6. Has anyone heard of Stefan Zweig? I just finished reading his book The Royal Game and loved it so much that I'm about to start Beware of Pity. Can't believe I'd never heard of him until a month ago.
  7. Do you find many differences in the British culture compared to your own? It's interesting how bizarre I find so much of the culture here in India, yet when I mention it to my family they just raise their eyebrows, because for them obviously it's all pretty normal.
  8. I am interested in reading some of Pynchon's work, but I've always been put off because of how difficult I find his writing. Do you find his work difficult to read through? How do you get through it?
  9. Just finished my five week Psychiatry placement in North India in the Himalayan mountains - amazing experience, incredibly eye opening. On my last day I asked the Head of Psychiatry to sign a form I needed to get completed, and he asked for £100 in return. He refused to sign the form until I had paid the money. I asked several of the junior doctors in the team to sign the form instead, and they had all been told by the Head not to sign any forms. Really illustrates the amount of subordination and corruption in India's hospitals, particularly in a profession that is supposed to be held to a certain ethical and moral standard.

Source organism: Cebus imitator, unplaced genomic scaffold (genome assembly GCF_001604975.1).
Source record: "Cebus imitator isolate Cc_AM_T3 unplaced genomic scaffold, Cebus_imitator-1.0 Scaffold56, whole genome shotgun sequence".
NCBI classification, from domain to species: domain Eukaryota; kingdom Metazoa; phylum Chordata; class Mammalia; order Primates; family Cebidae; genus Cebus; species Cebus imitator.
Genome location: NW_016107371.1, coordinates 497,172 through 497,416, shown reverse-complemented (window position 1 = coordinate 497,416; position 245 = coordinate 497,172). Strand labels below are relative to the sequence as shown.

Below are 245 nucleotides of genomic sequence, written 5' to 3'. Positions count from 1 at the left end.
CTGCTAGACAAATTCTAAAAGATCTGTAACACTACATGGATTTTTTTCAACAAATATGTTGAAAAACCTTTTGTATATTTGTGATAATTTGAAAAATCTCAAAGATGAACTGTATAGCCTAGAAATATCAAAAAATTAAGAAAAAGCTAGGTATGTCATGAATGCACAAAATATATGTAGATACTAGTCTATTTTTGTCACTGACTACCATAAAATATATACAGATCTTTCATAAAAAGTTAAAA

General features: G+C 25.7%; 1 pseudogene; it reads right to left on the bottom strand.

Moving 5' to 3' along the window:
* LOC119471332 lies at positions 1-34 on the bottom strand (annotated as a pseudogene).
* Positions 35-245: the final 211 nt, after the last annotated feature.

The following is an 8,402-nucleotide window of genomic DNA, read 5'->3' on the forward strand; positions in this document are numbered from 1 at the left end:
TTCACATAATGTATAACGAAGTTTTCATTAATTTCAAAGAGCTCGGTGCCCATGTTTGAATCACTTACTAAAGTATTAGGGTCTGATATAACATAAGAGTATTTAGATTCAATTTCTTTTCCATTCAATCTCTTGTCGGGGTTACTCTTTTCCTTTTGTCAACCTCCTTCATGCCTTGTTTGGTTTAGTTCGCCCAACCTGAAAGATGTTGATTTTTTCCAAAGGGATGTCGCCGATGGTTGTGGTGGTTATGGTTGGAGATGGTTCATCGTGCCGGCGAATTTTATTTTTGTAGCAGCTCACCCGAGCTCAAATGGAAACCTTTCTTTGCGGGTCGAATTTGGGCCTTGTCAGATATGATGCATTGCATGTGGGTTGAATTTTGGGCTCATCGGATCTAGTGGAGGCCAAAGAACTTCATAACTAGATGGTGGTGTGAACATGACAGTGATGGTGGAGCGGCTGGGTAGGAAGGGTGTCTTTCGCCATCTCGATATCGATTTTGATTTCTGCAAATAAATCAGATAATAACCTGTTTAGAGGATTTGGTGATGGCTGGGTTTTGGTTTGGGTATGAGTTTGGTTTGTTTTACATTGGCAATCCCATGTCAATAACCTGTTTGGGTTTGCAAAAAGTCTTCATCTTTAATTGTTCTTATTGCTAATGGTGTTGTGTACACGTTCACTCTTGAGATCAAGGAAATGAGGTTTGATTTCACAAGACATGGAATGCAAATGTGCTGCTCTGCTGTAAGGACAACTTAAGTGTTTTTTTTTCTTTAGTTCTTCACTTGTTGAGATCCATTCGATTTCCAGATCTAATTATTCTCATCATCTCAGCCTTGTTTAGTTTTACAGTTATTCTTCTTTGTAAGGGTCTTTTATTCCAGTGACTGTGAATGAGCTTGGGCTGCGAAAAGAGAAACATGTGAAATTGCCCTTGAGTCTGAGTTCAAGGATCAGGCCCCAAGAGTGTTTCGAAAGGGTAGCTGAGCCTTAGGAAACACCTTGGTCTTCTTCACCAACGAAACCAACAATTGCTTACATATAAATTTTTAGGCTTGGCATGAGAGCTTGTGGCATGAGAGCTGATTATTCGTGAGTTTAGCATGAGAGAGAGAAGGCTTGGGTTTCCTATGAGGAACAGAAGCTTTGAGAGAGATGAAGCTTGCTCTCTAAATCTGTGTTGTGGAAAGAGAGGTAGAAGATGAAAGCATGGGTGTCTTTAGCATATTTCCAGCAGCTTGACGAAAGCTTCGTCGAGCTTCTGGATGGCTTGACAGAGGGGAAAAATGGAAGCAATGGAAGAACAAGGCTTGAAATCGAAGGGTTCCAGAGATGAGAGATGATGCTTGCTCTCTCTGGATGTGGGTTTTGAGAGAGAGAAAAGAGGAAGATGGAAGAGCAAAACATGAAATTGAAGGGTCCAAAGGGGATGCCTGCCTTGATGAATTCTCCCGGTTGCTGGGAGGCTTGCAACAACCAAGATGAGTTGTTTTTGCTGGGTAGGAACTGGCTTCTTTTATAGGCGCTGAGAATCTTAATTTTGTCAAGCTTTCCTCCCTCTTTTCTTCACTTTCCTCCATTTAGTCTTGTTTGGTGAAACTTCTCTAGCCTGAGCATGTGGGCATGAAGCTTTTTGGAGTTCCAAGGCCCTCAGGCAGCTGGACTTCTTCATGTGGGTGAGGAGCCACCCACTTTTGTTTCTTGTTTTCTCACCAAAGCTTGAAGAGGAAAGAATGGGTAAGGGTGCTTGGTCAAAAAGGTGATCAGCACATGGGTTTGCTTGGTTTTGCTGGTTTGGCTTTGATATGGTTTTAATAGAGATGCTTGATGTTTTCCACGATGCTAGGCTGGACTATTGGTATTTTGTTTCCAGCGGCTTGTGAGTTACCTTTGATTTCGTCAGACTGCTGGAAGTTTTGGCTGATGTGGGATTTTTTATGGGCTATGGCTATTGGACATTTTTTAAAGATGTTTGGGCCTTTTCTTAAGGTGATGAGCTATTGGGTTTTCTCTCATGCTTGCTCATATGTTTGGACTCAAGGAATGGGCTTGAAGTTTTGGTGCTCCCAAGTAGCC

10. Apologies for the lack of updates, I have been in India up in the Himalayan mountains undertaking a five week Psychiatry placement which has just ended. On my last day, I asked the Head of Psychiatry to sign me off, and he asked me for £100 in return.. describes the subordination and corruption in India pretty well I think. Anyway, I have just finished reading Maskerade by Terry Pratchett (fantastic book, I will write a more thorough review in a few days), and am half way through Exit West by Mohsin Hamid, a book about the wars in the Middle East, immigration, and the climate of our current political culture from the point of view of two individuals. A very relevant book I feel. I will be spending the next two weeks travelling around India, which means I will have a lot of time to read on the journeys, so I will make sure to keep this blog updated. Would love to hear how everyone else's reading has been going.